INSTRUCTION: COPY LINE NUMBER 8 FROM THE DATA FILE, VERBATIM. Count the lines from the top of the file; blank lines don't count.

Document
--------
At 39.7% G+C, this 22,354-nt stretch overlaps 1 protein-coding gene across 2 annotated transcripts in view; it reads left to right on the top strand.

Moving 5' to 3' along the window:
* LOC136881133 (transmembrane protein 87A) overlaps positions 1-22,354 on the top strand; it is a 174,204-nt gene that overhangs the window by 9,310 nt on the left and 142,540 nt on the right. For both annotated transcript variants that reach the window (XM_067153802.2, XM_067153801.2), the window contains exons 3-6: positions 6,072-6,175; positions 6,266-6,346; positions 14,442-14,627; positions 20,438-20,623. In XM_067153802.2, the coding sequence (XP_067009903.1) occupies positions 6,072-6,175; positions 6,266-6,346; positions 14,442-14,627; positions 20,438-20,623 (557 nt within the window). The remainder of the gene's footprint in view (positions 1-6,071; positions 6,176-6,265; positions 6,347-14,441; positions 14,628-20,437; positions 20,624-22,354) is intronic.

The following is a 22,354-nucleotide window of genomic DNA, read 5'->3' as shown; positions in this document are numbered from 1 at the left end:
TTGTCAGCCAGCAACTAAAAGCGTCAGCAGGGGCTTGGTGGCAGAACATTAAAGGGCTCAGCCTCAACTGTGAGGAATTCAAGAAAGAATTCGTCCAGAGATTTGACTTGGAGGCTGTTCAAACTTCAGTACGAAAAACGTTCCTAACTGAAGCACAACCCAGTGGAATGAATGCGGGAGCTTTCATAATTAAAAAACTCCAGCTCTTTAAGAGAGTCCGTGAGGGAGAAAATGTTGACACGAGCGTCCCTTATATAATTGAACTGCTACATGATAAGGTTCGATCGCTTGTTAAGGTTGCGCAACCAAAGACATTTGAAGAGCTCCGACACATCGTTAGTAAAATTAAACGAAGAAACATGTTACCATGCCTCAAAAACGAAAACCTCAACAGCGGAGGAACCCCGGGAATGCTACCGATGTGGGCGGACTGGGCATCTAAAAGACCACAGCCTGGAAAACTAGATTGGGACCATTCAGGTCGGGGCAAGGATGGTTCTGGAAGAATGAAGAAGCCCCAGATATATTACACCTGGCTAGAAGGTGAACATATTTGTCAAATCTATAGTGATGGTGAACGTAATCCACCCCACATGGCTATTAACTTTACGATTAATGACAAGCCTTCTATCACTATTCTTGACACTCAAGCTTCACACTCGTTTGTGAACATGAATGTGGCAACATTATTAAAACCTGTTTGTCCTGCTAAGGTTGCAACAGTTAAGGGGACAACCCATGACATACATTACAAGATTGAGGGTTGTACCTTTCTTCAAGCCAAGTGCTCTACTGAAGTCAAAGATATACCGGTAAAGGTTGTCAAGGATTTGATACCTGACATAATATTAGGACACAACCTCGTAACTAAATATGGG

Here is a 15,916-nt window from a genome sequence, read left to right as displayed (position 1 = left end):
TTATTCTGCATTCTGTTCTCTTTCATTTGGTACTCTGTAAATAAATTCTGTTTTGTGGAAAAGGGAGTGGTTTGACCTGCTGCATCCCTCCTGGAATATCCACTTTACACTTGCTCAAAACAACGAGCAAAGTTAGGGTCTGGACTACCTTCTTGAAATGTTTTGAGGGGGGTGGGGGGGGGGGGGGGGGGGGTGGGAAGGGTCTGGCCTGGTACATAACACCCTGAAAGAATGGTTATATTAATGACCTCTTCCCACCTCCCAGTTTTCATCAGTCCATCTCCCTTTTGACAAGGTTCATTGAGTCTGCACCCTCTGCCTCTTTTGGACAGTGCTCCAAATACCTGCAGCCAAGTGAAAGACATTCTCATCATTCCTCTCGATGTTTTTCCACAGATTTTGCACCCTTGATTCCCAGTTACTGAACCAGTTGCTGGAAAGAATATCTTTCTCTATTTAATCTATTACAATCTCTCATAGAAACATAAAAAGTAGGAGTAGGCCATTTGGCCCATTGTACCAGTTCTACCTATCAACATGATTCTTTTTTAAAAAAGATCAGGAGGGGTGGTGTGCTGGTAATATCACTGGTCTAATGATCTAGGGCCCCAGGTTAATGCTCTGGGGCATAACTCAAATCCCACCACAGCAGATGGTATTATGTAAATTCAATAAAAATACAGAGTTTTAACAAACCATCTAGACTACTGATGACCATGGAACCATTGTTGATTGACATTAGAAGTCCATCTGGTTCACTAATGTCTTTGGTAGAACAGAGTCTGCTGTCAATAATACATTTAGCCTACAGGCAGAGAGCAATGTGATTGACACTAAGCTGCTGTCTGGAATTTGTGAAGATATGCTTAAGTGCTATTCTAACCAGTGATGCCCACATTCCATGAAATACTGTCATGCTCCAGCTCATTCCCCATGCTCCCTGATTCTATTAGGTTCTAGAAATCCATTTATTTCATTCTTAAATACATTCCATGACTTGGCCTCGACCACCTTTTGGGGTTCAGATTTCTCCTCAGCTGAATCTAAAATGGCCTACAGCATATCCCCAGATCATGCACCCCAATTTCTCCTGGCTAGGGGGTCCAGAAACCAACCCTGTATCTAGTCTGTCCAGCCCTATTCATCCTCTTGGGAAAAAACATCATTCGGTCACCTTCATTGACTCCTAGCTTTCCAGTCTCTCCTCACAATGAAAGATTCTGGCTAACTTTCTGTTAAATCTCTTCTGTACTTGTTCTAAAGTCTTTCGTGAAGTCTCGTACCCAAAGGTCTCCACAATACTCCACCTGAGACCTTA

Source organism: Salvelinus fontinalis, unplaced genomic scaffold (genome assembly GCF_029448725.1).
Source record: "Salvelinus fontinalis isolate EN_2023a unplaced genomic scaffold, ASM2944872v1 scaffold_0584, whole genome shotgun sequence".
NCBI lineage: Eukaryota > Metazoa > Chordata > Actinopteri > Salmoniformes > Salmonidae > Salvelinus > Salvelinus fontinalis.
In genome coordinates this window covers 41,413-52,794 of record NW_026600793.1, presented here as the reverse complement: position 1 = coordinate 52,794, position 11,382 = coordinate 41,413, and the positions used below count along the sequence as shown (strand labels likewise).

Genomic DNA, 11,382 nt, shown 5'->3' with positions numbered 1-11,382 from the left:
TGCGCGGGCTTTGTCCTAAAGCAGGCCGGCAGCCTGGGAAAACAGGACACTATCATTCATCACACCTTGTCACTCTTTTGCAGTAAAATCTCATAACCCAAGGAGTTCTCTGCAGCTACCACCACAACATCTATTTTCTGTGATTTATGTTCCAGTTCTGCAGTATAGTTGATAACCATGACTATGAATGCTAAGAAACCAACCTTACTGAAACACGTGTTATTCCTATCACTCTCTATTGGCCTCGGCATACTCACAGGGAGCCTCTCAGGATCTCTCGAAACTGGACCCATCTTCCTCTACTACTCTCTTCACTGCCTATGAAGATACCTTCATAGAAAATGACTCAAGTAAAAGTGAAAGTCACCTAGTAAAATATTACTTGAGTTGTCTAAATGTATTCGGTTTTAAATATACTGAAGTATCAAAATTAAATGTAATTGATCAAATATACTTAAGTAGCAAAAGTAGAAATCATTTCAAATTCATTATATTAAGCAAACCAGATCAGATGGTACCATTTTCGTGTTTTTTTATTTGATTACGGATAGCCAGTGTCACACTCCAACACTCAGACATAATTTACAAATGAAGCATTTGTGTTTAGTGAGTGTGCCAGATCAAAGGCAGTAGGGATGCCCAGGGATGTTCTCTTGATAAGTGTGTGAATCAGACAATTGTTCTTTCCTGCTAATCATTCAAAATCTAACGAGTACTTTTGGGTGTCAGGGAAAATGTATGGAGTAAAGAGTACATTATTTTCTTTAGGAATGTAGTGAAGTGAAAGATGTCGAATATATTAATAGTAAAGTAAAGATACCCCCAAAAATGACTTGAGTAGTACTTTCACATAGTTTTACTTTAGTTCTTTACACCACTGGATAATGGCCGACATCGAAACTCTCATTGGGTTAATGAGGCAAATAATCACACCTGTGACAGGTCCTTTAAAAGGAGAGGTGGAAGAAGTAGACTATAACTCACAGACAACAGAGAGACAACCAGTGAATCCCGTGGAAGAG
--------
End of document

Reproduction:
Source organism: Salvelinus fontinalis, unplaced genomic scaffold (genome assembly GCF_029448725.1).